In a nutshell, the objective of a phishing attack is to trick you into revealing your login credentials by luring you onto a fraudulent login form designed for harvesting sensitive information. It is not uncommon for these fraudsters to misrepresent their identity and act as if they were one of your colleagues, superiors, or even administrators of the platform. Their requests are often accompanied by a sense of urgency, so if that’s what you’ve noticed, be on your guard.

A good solution to stay safe is to avoid clicking on any links that someone sends you through email or other messaging services unless you know exactly what is being sent and are expecting it (and even then be cautious about hackers trying to trick you). Instead, go to the e-learning platform directly and log in from there.

3. Dodgy websites

As part of their assignments, students are often asked to research various subjects online. In the process, they may encounter some websites that contain malware, intrusive ads, or even push spam onto their visitors. As it goes without saying, this could endanger the security of your device.

The good news is, there are plenty of things you can do in this regard. For starters, you can install an ad-block, the purpose of which is to filter out these annoying (and potentially dangerous) ads, all while leaving the rest of the content intact. Every browser should have a fair share of these plugins to choose from, but for security reasons, stick to those that got the best ratings in the marketplace.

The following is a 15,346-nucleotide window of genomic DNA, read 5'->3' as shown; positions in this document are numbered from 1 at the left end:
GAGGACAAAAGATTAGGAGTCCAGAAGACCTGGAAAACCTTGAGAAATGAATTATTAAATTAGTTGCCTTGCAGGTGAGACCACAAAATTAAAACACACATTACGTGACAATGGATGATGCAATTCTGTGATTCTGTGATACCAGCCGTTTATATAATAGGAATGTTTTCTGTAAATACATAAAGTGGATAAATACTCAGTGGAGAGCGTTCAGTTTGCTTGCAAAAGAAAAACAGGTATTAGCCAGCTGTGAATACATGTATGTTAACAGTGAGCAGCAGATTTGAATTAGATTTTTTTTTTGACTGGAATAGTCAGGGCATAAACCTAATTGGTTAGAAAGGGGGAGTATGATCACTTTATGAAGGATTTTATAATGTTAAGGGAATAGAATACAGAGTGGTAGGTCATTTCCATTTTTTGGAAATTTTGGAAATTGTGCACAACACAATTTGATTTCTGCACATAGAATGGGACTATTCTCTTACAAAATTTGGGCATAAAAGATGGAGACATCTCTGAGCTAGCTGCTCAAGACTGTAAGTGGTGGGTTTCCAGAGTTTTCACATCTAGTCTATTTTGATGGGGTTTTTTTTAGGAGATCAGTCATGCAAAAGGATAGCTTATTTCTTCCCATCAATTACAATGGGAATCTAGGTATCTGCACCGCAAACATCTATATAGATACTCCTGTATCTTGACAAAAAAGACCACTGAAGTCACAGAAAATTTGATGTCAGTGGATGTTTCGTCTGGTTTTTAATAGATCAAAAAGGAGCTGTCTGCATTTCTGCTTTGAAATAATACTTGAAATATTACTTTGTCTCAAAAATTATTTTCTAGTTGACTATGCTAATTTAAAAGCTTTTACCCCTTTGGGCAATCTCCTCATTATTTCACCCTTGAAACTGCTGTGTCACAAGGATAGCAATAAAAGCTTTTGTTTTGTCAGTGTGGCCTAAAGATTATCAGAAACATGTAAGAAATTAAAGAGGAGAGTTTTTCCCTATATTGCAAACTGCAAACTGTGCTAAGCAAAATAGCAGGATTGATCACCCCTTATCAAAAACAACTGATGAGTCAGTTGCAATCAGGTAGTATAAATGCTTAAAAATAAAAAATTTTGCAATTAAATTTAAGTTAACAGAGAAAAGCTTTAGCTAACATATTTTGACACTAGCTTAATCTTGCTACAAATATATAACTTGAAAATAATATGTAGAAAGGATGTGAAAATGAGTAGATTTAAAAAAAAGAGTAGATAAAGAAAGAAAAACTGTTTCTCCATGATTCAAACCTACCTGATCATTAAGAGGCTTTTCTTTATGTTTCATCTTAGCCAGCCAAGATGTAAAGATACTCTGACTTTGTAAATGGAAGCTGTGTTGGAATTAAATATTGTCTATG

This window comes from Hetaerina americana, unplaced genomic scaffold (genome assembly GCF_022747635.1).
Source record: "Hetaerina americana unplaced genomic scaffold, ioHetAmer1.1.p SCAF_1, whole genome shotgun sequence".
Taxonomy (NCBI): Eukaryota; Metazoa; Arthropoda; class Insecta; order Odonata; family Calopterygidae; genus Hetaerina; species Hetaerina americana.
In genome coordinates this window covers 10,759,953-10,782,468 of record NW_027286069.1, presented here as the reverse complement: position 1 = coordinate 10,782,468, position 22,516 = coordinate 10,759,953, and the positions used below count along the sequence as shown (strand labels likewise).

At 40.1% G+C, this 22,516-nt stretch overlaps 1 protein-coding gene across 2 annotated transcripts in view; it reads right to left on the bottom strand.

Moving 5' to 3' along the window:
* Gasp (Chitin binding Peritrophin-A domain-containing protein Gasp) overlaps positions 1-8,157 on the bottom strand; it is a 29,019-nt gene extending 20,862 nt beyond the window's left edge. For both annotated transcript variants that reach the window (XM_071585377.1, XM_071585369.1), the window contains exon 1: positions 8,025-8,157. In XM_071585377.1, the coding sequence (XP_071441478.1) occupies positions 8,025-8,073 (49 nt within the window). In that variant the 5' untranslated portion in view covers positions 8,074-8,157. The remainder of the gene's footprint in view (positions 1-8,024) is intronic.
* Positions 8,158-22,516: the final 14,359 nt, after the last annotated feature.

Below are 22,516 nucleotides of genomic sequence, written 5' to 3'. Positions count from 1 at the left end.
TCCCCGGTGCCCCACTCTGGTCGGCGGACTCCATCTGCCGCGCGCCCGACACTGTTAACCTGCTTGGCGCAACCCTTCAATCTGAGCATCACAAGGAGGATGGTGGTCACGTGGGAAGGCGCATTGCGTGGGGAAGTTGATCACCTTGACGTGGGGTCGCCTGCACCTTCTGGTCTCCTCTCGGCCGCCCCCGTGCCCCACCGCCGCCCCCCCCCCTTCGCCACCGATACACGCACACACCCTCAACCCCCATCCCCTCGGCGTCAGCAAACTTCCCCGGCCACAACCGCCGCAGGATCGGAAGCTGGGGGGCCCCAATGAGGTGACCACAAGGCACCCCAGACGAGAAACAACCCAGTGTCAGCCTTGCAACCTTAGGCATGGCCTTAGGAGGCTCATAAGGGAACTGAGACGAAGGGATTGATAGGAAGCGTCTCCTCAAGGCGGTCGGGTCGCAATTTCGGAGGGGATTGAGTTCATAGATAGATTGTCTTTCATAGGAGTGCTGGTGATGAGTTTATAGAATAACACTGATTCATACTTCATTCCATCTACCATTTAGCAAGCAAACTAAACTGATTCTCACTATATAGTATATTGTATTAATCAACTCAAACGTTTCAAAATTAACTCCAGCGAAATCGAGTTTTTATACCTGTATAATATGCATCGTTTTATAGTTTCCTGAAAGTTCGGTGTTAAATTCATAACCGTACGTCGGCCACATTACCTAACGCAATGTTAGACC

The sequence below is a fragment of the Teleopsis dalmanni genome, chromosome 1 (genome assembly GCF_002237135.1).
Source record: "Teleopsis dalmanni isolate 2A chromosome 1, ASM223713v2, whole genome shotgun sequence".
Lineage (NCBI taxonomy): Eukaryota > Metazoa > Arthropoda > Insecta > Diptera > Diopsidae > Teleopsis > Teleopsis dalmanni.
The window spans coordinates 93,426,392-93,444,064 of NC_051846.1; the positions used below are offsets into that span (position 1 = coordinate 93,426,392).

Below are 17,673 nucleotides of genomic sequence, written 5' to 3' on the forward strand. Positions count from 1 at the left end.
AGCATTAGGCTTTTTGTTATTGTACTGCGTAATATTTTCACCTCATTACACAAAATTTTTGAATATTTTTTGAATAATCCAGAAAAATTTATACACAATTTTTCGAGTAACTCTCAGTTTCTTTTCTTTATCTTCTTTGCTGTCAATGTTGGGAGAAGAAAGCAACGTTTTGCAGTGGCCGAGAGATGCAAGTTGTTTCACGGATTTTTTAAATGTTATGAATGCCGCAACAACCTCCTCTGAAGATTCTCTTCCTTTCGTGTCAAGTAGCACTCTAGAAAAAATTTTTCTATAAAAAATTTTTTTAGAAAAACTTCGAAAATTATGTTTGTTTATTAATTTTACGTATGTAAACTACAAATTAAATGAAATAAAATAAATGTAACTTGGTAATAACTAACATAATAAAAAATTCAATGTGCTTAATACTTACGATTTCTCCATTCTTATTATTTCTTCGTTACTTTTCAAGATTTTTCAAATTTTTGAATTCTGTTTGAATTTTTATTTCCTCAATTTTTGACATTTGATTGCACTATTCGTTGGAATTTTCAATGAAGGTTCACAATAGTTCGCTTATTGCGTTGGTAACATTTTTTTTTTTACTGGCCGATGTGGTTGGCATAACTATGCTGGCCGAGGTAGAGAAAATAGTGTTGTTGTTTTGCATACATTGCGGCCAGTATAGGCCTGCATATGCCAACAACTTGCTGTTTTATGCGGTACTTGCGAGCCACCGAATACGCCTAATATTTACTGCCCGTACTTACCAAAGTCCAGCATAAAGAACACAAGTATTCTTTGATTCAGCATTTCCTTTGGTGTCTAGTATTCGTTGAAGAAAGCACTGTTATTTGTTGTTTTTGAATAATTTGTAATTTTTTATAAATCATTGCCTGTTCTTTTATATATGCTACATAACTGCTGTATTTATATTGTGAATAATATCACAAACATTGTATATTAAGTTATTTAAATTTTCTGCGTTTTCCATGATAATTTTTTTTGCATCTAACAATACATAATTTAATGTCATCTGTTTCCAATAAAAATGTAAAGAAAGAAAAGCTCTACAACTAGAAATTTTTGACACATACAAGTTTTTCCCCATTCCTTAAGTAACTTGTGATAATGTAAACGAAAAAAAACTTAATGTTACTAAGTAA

You could also consider using a separate device for research. Each would have a different role; one you’d use strictly for sensitive online activities such as online banking, while the other would serve entertainment, research, and other purposes. You see, these days, the cost of hardware is much more affordable than it used to be, and many people fancy having more than one computer on their desk. Alternatively, you could also learn how to set up a virtual environment or use your browser’s sandbox mode.

4. Device theft, loss, or breakdown

The data you store on your device could be more valuable than the device itself. Imagine losing the report you’ve been working on for an eternity due to losing access to your device. Whether it be hard drive corruption, theft, loss, or a myriad of other reasons, this could happen to anyone. And, as life experience will probably tell you, this tends to happen at the most awkward possible moments.